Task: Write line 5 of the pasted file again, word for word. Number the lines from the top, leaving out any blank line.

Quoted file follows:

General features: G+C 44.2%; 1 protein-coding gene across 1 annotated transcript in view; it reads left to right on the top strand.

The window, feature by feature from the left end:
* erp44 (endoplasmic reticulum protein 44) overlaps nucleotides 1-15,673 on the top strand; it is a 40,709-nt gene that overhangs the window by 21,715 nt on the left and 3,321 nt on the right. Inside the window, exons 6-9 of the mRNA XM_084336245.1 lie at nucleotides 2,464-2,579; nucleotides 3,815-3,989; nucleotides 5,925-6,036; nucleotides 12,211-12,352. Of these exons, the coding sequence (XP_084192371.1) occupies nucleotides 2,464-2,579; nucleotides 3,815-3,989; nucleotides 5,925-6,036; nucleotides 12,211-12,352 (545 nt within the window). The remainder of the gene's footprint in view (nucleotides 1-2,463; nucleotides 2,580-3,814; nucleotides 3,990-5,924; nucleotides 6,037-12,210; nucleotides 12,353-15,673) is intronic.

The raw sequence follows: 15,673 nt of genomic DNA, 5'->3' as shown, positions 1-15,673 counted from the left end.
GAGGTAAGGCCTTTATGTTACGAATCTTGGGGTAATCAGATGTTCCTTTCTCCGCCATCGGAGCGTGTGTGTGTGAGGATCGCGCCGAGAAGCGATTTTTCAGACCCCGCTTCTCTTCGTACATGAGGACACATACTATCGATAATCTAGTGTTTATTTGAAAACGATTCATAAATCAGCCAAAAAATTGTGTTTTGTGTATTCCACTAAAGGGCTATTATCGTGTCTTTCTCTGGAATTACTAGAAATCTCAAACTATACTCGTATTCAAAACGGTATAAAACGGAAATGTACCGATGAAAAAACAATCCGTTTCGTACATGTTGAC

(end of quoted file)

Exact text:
GAGGTAAGGCCTTTATGTTACGAATCTTGGGGTAATCAGATGTTCCTTTCTCCGCCATCGGAGCGTGTGTGTGTGAGGATCGCGCCGAGAAGCGATTTTTCAGACCCCGCTTCTCTTCGTACATGAGGACACATACTATCGATAATCTAGTGTTTATTTGAAAACGATTCATAAATCAGCCAAAAAATTGTGTTTTGTGTATTCCACTAAAGGGCTATTATCGTGTCTTTCTCTGGAATTACTAGAAATCTCAAACTATACTCGTATTCAAAACGGTATAAAACGGAAATGTACCGATGAAAAAACAATCCGTTTCGTACATGTTGAC